One of the primary concerns related to electric vehicles have been the time-consuming charging process. The current breed of electric scooters take a dreadful 6-8 hours to recharge. This can be mainly attributed to the Lead acid batteries these vehicles have. Most lead acids can be best charged at 0.2C to ensure an acceptable pack life. That typically implies a charging time of 5-6 hours at a minimum. While any vehicle will be parked for more than 6 hours in the night, such a ‘re-fueling’ requirement is a step-back from what vehicles can do today. An ‘overnight’ charging requirement imposes a steep psychological barrier for any user and today, arguably, is the single biggest deterrent to their large-scale adoption.
For electric vehicles to be mainstream, we need faster charging. We must appreciate however that the charging problem is as much a chemistry problem as a charger issue. With most current chemistries of lithium-ion, a sub-one hour charging time is achievable.
Having a lead acid battery is like having a small straw connecting your water tank and pump, there is only so much of water you can pump when your pipe is so small. Having Li-ion battery is like replacing the straw with a big water pipe. Now, how fast you can fill the tank depends on how powerful is your pump.
It is the charger’s job, to juice in the power from the electrical sockets in your homes/offices and supply it to the batteries. For electric two wheelers in general, power availability is not a problem. So at this stage it’s down to the capability of the charger itself.
But a lot of design factors which could be neglected for a 250W charger, used by most electric scooters, can become a big nuisance for a fast charger which is 10X more powerful. There is a lot more heat, lot more complexities and a lot more cost. The necessity of an on-board charger makes size and weight as critical factors too. Hence an ideal fast charger for a scooter will have 4X the power density of the current chargers, will not cost a fortune and yet supplies the required power with optimum efficiency.
A deeper-dive into the technology of charger
Electric vehicles are here for the long term and eventually there will be a few million of them on our roads. Imagine a scenario where all the vehicles are charged simultaneously.
Most current chargers introduce some noise into the grid during operation and at higher power levels and with a higher number of vehicles, this noise has the potential to collapse the grid. Additionally, the electromagnetic interference (EMI) caused by the chargers can also be a significant issue for nearby electronic devices. By introducing power factor correction and filter circuits between the grid and the charger, we can ensure that the grid remains isolated from any such noise and prevent any EMI issues also.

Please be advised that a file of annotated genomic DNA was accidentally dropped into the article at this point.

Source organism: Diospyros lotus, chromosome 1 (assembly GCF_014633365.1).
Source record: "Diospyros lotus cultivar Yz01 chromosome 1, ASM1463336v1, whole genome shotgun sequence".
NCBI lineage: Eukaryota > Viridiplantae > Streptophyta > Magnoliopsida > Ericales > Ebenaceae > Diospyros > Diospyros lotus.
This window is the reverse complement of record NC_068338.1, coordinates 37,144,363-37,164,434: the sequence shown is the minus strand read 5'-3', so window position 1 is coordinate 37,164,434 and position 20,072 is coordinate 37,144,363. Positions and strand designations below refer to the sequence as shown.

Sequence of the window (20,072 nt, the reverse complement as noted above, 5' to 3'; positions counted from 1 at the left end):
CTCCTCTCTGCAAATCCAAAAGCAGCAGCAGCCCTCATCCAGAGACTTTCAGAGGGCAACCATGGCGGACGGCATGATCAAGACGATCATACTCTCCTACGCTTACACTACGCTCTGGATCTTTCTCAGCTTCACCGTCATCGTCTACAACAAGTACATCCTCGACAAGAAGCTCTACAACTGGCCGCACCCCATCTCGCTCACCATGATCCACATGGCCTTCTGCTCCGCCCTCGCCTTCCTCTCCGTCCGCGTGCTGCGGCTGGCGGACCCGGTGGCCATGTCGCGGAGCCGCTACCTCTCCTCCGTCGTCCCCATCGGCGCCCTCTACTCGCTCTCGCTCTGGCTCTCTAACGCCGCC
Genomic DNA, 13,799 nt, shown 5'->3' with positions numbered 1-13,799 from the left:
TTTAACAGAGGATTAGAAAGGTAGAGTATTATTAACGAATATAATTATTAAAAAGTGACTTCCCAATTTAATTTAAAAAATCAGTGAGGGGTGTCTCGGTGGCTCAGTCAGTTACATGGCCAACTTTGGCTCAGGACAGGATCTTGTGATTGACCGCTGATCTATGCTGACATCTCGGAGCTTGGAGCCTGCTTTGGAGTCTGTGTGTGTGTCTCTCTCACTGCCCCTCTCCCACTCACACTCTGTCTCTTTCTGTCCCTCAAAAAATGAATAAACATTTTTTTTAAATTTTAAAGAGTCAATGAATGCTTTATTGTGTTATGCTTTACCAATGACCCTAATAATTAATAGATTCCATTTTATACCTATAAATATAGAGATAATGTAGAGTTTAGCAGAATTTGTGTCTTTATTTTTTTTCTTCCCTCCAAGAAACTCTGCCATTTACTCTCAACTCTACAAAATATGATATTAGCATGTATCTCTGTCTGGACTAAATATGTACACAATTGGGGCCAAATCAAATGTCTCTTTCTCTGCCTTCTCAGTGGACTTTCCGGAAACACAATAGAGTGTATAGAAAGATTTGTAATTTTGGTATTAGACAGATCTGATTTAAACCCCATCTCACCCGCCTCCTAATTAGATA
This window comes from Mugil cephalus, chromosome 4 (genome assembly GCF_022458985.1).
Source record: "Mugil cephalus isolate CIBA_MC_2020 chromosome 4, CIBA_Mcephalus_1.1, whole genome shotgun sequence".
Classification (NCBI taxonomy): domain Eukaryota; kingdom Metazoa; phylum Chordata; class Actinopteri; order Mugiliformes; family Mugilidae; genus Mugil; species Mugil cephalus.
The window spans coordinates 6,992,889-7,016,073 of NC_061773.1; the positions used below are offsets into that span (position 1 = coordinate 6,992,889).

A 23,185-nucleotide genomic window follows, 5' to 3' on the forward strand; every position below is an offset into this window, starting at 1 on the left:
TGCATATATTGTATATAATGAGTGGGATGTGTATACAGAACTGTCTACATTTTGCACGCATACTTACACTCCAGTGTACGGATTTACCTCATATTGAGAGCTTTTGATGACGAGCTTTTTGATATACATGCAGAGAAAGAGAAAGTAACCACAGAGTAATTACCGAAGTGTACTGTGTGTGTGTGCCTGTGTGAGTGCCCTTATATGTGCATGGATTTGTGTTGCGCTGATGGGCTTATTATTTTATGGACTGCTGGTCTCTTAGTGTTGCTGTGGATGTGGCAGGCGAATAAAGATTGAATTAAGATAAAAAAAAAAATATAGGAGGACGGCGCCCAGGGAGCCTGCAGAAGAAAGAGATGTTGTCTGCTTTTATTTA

Chargers are fundamentally a power supply unit. And like all power supply units they have transformers and inductors which work at a specific frequency. This frequency majorly dictates the volume and the weight of the charger. Now, the current generation of electric scooters in the country come with chargers which work at sub-100 kHz frequency. To build a charger which has 10X the power in the same volume we need to work at a frequency which is at least 4-5X.
It’s of course not as simple as just selecting a micro-controller which works at higher frequencies. A higher frequency impacts the choice of components, affects the PCB design and has the potential to significantly increase the system losses. And when you are working at say 2.4kW, even a 10% loss is more power than currently what the entire electric scooters needs to run!
The way to solve these problems is by utilizing topologies which enable zero voltage switching, introducing high efficiency components like silicon carbide diodes and thermal designs which can dissipate several hundred watts of heat without failing.
We are working towards designing and building a versatile fast charger that can meet all the mentioned requisites and can also overcome the associated challenges. And with Ather’s approach of vertical integration we are able to cut down on redundancies in any system. Overlapping features get eliminated, packaging improves, costs go down and the end product is a much more cleaner and intuitive experience.
One of the big thesis that we believe in is that vehicles of the future will be smarter and connected. The coming decade for vehicles will be defined by this new vertical. In such a scenario it is vital that all components reflect that idea. Our chargers interact with the rest of the systems, understand your usage, will learn from you and improve your overall experience over time. This will enable for detailed monitoring, control of charging parameters and with regular software updates, effectively improve the charger every month.
All this has been possible because of a very dedicated and innovative team which has the attitude of challenging the status quo and is devoted to giving our riders a WOW experience.
Stay tuned for more updates!